It would be really helpful to others if you could make notes of anything that comes up during the process and report back.
Accounting and bookkeeping support, QuickBooks Pro Advisor
Home and small business computer services in Northampton, UK
Last edited by RobJoy; 11-06-2009 at 05:44 AM. Reason: rephrased
Thanks you for those great suggestions -- I have incorporated them in the revised list below. Also, since I posted my original question, I found out that it IS possible to make a copy of a QB file that retains all lists but deletes all transactions. I have incorporated that change also, and incorporated the report template procedure, changed the order of some items, and and made some other language changes so it reads more like a procedure.
The resulting list is here:
Procedure for Starting a New QB file beginning 1/1/2010
1. Complete all December 2009 reconciliations in the existing file.
2. Make a copy of the existing QB file with a different name than the existing file. (For instance, New_ABC_Co.qbw)
3. Open the new file, and choose File – Utilities – Clean Up Company Data – Remove all Transactions. (QB may force you to make a backup before proceeding.)
4. Delete the elements in each list (Chart of Accounts, Customers, Vendors, Employees, Other Names, Items, Classes, Memorized Transactions, Templates, etc.) that you don’t expect to use in the future. This will probably mean deleting all inactive elements and possibly some active elements.
5. Review and revise the chart of accounts as appropriate.
6. For each balance sheet account, enter the beginning balance as of 1/1/10 (or, for accounts with mid-month statements, the balance as of the reconciliation date in December 2009)
7. For each client or vendor with a non-zero A/R or A/P balance, enter the balance in the new file.
8. For each bank account, enter any outstanding transactions uncleared as of December’s reconciliation date.
9. For any transaction numbers that are automatically generated by Quickbooks, such as invoice numbers or estimate numbers, make note of the last number used in the existing file so you can manually start at the next number in the new file.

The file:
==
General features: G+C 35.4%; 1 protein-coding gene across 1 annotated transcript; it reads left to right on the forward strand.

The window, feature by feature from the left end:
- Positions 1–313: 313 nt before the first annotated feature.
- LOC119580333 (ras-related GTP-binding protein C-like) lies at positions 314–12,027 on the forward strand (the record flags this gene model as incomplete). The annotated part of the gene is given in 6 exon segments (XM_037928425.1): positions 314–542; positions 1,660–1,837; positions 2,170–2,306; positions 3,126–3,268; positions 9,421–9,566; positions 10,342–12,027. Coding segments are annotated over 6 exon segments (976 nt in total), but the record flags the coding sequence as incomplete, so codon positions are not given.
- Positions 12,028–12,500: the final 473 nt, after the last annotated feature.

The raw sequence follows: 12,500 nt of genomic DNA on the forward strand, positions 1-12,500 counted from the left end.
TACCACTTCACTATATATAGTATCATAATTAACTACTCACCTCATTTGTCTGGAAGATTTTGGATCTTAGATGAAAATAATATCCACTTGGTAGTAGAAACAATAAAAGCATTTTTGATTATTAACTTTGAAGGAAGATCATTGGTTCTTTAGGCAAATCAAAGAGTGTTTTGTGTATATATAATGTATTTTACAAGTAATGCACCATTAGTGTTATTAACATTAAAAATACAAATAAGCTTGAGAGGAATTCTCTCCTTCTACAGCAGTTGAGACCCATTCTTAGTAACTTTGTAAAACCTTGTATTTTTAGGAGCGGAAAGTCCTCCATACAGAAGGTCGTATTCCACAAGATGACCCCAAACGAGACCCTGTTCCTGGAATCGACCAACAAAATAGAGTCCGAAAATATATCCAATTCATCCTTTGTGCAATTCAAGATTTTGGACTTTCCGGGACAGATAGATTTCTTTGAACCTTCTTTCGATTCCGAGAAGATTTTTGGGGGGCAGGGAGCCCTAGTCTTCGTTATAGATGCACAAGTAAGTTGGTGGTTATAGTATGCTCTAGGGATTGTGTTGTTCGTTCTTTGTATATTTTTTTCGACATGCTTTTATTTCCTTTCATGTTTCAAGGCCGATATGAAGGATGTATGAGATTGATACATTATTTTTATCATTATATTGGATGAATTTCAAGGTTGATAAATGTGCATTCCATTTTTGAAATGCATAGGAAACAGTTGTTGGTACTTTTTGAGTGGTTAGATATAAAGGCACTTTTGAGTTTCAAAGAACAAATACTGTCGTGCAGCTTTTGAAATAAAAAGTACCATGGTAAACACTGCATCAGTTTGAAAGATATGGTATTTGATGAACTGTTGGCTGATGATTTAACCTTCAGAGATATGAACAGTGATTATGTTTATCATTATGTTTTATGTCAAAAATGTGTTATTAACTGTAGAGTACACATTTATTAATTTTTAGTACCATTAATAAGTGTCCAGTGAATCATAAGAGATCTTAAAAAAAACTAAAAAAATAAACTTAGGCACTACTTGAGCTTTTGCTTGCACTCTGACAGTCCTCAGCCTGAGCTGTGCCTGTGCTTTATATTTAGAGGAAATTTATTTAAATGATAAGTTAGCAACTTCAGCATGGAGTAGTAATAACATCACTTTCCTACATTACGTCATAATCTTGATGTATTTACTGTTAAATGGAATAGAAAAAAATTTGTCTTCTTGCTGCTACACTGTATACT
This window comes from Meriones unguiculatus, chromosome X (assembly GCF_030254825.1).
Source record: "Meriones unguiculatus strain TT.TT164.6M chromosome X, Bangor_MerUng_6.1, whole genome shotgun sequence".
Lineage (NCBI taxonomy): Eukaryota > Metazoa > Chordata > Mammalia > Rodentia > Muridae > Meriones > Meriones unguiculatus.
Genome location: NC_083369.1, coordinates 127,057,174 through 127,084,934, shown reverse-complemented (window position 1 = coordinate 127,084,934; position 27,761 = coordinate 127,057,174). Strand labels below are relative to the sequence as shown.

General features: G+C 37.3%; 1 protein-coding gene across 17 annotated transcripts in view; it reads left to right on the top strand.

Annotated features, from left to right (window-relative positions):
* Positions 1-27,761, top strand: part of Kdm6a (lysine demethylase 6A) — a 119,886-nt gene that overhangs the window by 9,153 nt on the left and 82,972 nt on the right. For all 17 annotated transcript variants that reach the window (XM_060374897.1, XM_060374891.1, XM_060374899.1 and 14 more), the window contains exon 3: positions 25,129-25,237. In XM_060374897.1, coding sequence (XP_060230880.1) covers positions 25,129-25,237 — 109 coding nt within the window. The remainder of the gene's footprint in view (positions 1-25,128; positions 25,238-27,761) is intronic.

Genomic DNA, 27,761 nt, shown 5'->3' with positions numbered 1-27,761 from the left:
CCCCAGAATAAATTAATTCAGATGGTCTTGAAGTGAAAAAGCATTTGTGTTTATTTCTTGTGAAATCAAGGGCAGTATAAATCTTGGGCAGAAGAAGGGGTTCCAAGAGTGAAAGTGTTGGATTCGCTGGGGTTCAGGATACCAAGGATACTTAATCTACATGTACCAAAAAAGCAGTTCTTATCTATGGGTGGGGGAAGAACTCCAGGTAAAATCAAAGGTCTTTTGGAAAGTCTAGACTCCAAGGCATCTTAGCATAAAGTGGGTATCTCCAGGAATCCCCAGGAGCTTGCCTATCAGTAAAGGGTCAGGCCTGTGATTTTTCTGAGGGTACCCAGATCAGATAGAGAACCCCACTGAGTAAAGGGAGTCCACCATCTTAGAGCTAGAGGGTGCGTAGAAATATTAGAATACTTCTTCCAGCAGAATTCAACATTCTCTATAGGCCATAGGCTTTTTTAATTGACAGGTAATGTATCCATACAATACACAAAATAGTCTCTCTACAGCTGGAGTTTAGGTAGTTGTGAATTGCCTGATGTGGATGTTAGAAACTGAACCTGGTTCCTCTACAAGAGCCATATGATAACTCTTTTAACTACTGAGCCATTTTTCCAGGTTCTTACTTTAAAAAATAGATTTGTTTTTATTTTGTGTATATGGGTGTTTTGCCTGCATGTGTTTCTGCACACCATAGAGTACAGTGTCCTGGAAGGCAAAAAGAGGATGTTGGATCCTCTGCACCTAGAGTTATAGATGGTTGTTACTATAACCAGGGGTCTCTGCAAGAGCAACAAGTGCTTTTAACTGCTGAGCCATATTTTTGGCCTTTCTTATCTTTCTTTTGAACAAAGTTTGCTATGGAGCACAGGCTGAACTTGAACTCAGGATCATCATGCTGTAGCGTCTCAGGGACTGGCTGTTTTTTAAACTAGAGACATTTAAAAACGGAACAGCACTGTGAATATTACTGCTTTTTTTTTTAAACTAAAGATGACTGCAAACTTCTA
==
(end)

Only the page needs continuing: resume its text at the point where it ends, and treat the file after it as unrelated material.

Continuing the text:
10. Export from the old file and import into the new file template copies of any custom-designed memorized reports you want to continue using, as follows: (a) In the list of memorized reports in the existing file, right-click on each report you want to continue using, then choose Export Template, (b) Save each file to a suitable location on your hard drive. (c) In the new file, open the memorized reports list, right-click anywhere, and, for each template you saved, choose Import Template, navigate to the template on your hard drive, and click Open. Keep the same name or rename it for your current list if you prefer. The exported report templates will now be in the new file’s list of Memorized Reports.
11. You’ll need to keep the old file around for a while so you can view 2009 transactions when needed. To prevent anyone from accidentally opening the old file and entering or revising transactions, do the following (a) Rename the file by inserting the word OBSOLETE at the front of the file name. (b) change the color scheme to something hideously noticeable, (c) change the name in the company info section to "*** OBSOLETE OLD FILE ***", and (d) change the user name and password. Transactions will still be viewable, but only someone who is totally oblivious would attempt to enter or change transactions.
12. Set up preferences in the new file.
13. Enable any accounts (as applicable) for online download through bank.
14. Make a backup copy of the new file before you begin data entry, in case you discover after you begin to enter data that you messed something up and need to start again.
15. Heave a sigh of relief!
One other option, if I may add it, is our Super-Condense Service for QuickBooks data files. We can shrink big QBW files down as much as 45%.
This last weekend, we took a 1.2GB Enterprise 7 QBW file and reduced its size by 400MB, as one example. We will analyze your file for free to see what we can do with it, and then you can decide if its worth it. Contact me for details.
Thanks for itemizing steps for a manual recreation!